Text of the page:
From its ancient temples to its elegant capital and all the rich village life in between, Cambodia is a small country with a big soul. Join Amy Karafin of Lonely Planet Traveller magazine and explore a kingdom where family, community and pagoda life reign supreme. Photography by Mark Read.
Phnom Penh: best for culture
After a troubled history, which reached its nadir with the Khmer Rouge’s enforced eviction of the city in the 70s, the ‘Pearl of Asia’ is thriving, with a flourishing café culture and a glut of world-class fusion restaurants.
Prosperity has added an extra sheen to its cultural institutions too, many of which were built during Cambodia’s French Protectorate era, beginning in 1863. Among these is the Art Deco Psar Thmei, a pastel-yellow covered market with four wings radiating from an enormous central dome. A few hours after dawn and the Central Market, as it is also known, is already a blur of browsing and bartering.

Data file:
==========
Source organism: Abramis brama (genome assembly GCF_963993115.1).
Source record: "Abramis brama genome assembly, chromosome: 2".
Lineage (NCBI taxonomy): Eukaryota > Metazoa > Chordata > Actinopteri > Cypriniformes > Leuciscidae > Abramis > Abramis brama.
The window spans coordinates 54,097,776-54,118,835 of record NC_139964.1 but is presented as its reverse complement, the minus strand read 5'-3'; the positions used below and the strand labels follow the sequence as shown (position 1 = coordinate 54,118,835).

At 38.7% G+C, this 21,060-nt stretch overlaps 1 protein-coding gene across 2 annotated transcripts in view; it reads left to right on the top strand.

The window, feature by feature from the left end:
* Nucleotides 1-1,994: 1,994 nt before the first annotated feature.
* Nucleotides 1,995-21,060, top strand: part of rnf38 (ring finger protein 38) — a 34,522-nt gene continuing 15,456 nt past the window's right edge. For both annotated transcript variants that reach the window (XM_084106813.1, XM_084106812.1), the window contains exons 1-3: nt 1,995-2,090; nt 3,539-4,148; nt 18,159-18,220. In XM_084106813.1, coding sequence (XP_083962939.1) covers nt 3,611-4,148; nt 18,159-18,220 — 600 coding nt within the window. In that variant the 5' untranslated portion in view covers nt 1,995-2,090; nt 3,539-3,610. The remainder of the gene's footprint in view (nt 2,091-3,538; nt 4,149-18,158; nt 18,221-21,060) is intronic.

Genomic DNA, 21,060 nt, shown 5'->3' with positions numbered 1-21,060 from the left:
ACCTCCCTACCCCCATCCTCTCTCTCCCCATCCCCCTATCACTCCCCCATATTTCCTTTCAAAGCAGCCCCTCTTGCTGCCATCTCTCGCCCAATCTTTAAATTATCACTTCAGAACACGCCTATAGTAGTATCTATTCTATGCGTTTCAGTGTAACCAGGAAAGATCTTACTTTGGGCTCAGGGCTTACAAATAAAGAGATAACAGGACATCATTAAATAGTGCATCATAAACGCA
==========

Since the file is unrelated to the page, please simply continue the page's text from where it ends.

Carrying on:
Just a few blocks from the market, the National Museum is close enough to the riverfront to receive some of its welcome breeze. Inside, visitors reflect upon 1000 years of Khmer sculpture. The adjacent Royal Palace, with its glistening spires and dragon-tail details, still dominates the city’s low-rise skyline. In a corner of one of its courtyards, a team of artists is working to restore a 1901 mural of the Reamker – Cambodia’s version of the epic Hindu poem the Ramayana.
‘We have to work slowly,’ says lead artist Roeung Sreyna, gesturing to the mural behind her. ‘If it were a normal painting, we could do it in a year, but this is our history, so we have to take care.’
Tonlé Sap: best for lake life
In the village of Me Chrey, the streets are made of water and the wooden houses float. The village’s 500 families are among the thousands who have settled on the surface of the freshwater Tonlé Sap, Cambodia’s ‘Great Lake’, where, not surprisingly, life revolves around the water.
As dawn breaks, Me Chrey is already abuzz. Toddlers paddle small aluminium tubs down the main street, and fruit and vegetable sellers in bright floral clothing and conical hats navigate boats between houses. It’s an itinerant existence. The floating houses, which are tied to one another, are moved by the villagers four times a year to follow migrating fish stocks.
Sok Ang has lived in the village for more than 30 years. Her shop sells all the necessities, from shampoo to cooking oil as well as lotus-seed snacks. The shop doesn’t have a name – at least not officially. ‘Everyone calls it Yeay [Grandma] Ang’s shop. I don’t have grandkids, but the village calls me that.’